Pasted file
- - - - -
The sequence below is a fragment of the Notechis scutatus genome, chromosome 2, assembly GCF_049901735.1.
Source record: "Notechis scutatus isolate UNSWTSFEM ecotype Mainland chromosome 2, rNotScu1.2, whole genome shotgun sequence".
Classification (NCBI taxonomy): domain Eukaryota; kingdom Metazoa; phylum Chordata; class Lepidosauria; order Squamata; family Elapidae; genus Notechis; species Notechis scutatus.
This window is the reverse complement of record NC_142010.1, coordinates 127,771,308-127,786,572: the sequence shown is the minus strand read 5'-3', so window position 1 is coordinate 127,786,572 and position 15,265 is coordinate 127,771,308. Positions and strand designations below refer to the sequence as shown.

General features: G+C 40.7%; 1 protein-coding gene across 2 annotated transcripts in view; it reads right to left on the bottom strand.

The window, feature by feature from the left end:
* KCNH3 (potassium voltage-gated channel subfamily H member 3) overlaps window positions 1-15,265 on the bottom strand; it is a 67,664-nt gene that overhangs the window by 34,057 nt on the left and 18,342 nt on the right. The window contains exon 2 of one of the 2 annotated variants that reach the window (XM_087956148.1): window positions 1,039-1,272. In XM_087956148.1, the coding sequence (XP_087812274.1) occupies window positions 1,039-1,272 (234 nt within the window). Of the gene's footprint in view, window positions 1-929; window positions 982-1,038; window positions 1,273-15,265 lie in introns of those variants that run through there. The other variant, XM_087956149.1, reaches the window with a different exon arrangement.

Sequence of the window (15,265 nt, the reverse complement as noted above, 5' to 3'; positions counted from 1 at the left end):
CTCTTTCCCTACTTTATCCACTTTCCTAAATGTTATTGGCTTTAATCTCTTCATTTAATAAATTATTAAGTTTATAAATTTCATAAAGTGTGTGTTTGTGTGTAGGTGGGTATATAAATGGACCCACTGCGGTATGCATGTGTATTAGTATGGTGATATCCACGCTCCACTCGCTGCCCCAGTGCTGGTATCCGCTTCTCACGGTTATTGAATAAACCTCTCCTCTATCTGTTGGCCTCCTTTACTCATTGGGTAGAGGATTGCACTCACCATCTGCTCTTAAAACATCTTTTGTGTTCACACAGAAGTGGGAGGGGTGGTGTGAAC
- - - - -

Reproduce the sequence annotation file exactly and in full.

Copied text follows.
The sequence below is a fragment of the Notechis scutatus genome, chromosome 2, assembly GCF_049901735.1.
Source record: "Notechis scutatus isolate UNSWTSFEM ecotype Mainland chromosome 2, rNotScu1.2, whole genome shotgun sequence".
Classification (NCBI taxonomy): domain Eukaryota; kingdom Metazoa; phylum Chordata; class Lepidosauria; order Squamata; family Elapidae; genus Notechis; species Notechis scutatus.
This window is the reverse complement of record NC_142010.1, coordinates 127,771,308-127,786,572: the sequence shown is the minus strand read 5'-3', so window position 1 is coordinate 127,786,572 and position 15,265 is coordinate 127,771,308. Positions and strand designations below refer to the sequence as shown.

General features: G+C 40.7%; 1 protein-coding gene across 2 annotated transcripts in view; it reads right to left on the bottom strand.

The window, feature by feature from the left end:
* KCNH3 (potassium voltage-gated channel subfamily H member 3) overlaps window positions 1-15,265 on the bottom strand; it is a 67,664-nt gene that overhangs the window by 34,057 nt on the left and 18,342 nt on the right. The window contains exon 2 of one of the 2 annotated variants that reach the window (XM_087956148.1): window positions 1,039-1,272. In XM_087956148.1, the coding sequence (XP_087812274.1) occupies window positions 1,039-1,272 (234 nt within the window). Of the gene's footprint in view, window positions 1-929; window positions 982-1,038; window positions 1,273-15,265 lie in introns of those variants that run through there. The other variant, XM_087956149.1, reaches the window with a different exon arrangement.

Sequence of the window (15,265 nt, the reverse complement as noted above, 5' to 3'; positions counted from 1 at the left end):
CTCTTTCCCTACTTTATCCACTTTCCTAAATGTTATTGGCTTTAATCTCTTCATTTAATAAATTATTAAGTTTATAAATTTCATAAAGTGTGTGTTTGTGTGTAGGTGGGTATATAAATGGACCCACTGCGGTATGCATGTGTATTAGTATGGTGATATCCACGCTCCACTCGCTGCCCCAGTGCTGGTATCCGCTTCTCACGGTTATTGAATAAACCTCTCCTCTATCTGTTGGCCTCCTTTACTCATTGGGTAGAGGATTGCACTCACCATCTGCTCTTAAAACATCTTTTGTGTTCACACAGAAGTGGGAGGGGTGGTGTGAAC